My name is Panagiotis Rigas and I was the research coordinator of the eConfidence pilot tests in IES Fernando de Rojas, Spain. I worked closely with my colleague Mr. Digno Aniceto Gómez who was in charge of controlling the implementation of the test in the class. In this article, I do not only express my personal opinion but also my school´s opinion.
We joined the eConfidence project with a clear desire to learn more about serious games. We also wished to participate in an international research and innovation project and it was a good opportunity for our students to gain new experiences. Our participation helped us understand better the idea of serious games. It was a learning option that we had not thought up to now, mainly due to our lack of knowledge.
Through our experience, we learnt that serious games can be useful in the teaching process. It can motivate and engage the students towards the learning goal. This motivation is particular interesting when the goal is a change in behaviour and attitude.
At the beginning, students were very interested. It was an innovative and motivating teaching method for them. Over time, they started getting bored. They found the games very slow, repetitive and tedious. Students at this age are used to more dynamic and lively videogames. A vibrant design in the games would have maintained the interest of the pupils and could bring much more successful results.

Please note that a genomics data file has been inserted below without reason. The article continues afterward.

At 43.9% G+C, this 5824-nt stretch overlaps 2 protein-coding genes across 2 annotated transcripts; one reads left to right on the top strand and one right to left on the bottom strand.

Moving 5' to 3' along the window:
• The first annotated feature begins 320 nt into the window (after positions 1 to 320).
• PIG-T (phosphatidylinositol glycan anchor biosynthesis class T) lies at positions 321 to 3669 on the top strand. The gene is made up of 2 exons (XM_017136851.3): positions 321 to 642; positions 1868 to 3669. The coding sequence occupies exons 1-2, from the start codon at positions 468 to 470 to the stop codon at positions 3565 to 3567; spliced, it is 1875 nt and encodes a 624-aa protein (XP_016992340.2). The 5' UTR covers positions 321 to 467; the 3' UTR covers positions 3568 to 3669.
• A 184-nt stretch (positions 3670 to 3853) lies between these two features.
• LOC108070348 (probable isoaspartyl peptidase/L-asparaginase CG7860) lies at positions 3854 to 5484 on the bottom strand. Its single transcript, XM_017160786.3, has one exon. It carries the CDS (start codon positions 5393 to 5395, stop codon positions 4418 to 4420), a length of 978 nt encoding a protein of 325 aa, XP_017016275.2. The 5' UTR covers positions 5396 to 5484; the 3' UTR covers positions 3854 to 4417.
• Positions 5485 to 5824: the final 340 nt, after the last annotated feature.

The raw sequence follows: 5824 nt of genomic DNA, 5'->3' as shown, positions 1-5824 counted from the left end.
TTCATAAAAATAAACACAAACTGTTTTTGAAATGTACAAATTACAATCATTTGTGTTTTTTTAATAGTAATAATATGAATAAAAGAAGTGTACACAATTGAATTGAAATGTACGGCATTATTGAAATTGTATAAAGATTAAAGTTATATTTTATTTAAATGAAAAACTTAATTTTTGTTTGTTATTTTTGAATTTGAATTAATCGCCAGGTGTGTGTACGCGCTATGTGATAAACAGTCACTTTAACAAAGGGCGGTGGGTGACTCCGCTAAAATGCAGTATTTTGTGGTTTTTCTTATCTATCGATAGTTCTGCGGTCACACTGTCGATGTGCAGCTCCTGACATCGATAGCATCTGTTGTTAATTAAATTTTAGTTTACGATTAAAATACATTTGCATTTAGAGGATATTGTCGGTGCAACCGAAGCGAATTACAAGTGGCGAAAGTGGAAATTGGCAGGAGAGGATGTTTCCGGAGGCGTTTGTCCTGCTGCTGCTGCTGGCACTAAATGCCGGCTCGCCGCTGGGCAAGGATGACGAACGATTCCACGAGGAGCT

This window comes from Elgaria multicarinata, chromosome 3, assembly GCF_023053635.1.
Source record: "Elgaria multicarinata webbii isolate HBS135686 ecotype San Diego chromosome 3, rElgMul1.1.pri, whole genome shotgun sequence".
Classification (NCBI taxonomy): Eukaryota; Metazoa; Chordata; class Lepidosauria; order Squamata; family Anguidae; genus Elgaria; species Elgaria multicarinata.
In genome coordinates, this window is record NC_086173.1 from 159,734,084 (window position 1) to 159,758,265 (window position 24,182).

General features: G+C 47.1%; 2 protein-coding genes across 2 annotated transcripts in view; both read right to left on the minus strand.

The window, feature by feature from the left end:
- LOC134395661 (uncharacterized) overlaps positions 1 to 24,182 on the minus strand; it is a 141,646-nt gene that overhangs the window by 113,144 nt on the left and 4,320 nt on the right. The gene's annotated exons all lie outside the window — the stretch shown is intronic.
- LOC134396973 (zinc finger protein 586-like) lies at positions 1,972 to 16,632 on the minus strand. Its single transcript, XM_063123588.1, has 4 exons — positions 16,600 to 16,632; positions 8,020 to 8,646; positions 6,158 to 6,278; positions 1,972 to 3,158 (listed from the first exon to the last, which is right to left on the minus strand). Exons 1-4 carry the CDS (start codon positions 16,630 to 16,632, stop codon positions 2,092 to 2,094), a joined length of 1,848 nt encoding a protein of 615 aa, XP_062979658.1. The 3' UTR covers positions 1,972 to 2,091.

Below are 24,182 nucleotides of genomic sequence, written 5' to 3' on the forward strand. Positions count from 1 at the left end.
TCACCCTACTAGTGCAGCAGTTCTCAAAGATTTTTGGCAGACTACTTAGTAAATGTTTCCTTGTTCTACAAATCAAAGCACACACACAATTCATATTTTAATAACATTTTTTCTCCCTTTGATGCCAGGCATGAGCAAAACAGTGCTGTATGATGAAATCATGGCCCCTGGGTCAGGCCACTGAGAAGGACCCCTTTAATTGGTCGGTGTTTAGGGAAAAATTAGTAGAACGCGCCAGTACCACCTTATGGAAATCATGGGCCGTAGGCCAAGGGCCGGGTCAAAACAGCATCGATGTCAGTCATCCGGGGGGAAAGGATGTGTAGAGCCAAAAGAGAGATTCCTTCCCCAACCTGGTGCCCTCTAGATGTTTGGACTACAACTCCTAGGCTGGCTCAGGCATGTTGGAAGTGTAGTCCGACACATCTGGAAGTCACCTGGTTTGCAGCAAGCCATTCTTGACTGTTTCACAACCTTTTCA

Both games try to have a positive impact on behavioural changes and face challenges referring to the safe use of internet and bulling. There have been a number of benefits for our students such as motivation, meaningful learning and the development of positive attitudes like empathy, friendship critical thinking and social skills. They have learnt to recognize online risks. They improved their digital competence by developing adequate and safe digital skills. They have learnt to identify bulling situations and use satisfactory ways to cope with them.
We have a positive impression from our school´s participation in the project. Both staff and pupils had the opportunity to become familiar with the use of serious games in education. Although students found that the games lacked liveliness and energy, in comparison to the videogames they are used to, we consider very important the educational purpose of the game. Therefore, we would recommend the games to other teachers and schools as means of fostering positive behavioural change.